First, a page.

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Legislative Assembly for the ACT: 1998 Week 10 Hansard (25 November) . . Page.. 2885 ..

MR SMYTH (continuing):

He lists these problems as surgical injury, infection, infertility, difficulties with subsequent pregnancy and psychological effects. A Melbourne psychiatrist, Dr Eric Seal, goes on to define the post-abortion syndrome, as it is becoming now known, as a delayed or slowly developing prolonged and sometimes chronic grief syndrome.

I was particularly impressed by these women in that in a very non-judgmental way they wanted to do something to stop the suffering of the women that they deal with. They saw that the Osborne Bill was absolutely essential in that people got balanced information. The introduction to this pamphlet says that in practically every case of abortion documented by Women Hurt by Abortion the woman was not given all the facts. Frequently abortion is explained as a clinically safe surgical procedure. But this so-called safe procedure can leave you with permanent physical complications as well as potentially chronic psychological problems. I think that is something that we should all keep in mind. (Further extension of time granted) One lady who spoke to me recalled a sign that apparently used to be painted on the side of a building in Newtown. That sign simply said, "The greatest abuse of a woman's rights is to abort her".

MR QUINLAN (3.51): Mr Temporary Deputy Speaker, as with a number of speakers before, I am not pro-abortion, I am pro-choice. I support a woman's right to make the decision in relation to child-bearing. This Bill, as constructed, is about forcing women to endure a guilt trip of substantial proportions before they are permitted to make a choice that I believe they have the right to make without permission in the first place.

I want to revisit a point I made this morning in the debate to postpone this matter. I am concerned about provisions requiring exposure to information, Mr Smyth's informed choice. This Bill seeks to enforce receipt of graphic and confronting information and then a three-day wait before a procedure is permitted. I believe there is a distinct possibility, if not probability, that this guilt trip will be an experience in itself that scars individuals. Mr Smyth expressed fears about the detrimental psychological effects, as the Bill describes them. I am concerned that those effects may be exacerbated. People who make this choice, a choice which I believe is their right, probably do so because their circumstances leave them in a position where to continue to full term would have dramatic negative effects on their lives.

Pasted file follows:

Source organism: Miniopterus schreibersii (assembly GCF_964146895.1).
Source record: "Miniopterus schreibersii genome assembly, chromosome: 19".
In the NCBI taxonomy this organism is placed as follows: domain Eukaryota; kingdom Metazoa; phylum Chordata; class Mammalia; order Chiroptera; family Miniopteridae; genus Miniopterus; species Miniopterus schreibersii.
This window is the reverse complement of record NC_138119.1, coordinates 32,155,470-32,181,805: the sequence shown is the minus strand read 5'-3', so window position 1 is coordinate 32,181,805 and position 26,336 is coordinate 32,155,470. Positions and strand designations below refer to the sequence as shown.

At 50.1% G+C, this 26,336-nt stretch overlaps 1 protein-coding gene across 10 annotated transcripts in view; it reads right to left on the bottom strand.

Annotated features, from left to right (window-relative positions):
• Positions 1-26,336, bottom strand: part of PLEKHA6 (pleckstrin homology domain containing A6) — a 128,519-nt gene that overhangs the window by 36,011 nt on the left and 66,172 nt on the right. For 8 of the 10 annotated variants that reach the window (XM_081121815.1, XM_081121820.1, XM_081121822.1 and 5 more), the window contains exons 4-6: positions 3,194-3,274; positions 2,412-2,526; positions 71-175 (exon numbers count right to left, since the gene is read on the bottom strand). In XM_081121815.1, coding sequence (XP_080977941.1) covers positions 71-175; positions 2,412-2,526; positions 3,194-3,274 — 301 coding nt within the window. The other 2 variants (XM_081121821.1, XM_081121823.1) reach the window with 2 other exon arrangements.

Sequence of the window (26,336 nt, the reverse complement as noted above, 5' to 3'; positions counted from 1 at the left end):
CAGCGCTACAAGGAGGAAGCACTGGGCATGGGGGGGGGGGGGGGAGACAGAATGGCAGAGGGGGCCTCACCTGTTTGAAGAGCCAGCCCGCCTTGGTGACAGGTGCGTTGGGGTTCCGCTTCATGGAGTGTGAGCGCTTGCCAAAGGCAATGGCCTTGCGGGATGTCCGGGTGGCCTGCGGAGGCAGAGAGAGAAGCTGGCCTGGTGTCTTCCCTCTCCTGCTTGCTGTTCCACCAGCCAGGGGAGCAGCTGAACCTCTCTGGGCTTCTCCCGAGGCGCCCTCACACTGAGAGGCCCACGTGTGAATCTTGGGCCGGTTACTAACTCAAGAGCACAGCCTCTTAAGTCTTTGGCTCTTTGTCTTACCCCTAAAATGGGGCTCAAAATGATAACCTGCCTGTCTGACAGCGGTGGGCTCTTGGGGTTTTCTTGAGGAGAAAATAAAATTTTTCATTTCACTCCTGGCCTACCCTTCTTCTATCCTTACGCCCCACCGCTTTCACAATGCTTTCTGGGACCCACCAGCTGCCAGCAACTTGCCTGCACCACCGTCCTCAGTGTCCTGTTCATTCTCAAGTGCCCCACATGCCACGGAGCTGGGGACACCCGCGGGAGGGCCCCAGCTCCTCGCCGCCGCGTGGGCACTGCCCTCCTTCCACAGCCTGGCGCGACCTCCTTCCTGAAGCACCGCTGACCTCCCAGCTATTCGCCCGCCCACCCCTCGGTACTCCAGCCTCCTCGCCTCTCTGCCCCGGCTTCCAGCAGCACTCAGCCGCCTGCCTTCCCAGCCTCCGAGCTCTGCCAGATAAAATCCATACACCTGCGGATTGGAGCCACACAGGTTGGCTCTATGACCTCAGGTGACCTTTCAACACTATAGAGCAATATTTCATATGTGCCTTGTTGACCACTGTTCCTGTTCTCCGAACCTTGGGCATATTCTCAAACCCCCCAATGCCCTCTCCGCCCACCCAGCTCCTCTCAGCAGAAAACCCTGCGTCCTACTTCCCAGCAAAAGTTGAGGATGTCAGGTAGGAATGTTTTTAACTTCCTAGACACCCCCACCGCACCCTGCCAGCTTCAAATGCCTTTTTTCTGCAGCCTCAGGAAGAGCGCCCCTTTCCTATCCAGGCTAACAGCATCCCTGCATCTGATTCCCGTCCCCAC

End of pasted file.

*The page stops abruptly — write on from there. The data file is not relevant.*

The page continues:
I believe that no person who finds that they are pregnant races off to the doctor immediately. I have in recent times had experience of a young couple who found that the young woman was pregnant, and I know that that young couple agonised and agonised before they sought an abortion. We are not, in this Bill, proposing informed choice. We are proposing patronising enforcement and exposure to information, information that is described in this Bill at a disturbing level. As I sit through this debate it is frightening to hear people in this place who have no more medical or psychological qualifications than I have interpreting medical data, drawing conclusions from it, and making law on the basis of their ill-informed interpretation. I think that is a very dangerous way for our society to go.

If there is concern regarding the lack of information, let us make more information available. No-one is going to argue with that. If post-abortion syndrome is rife, if it is a direct function of abortion in reality and if there are no ways to obviate it, then let us inform people in the general sense. Let us promulgate that information to the community.

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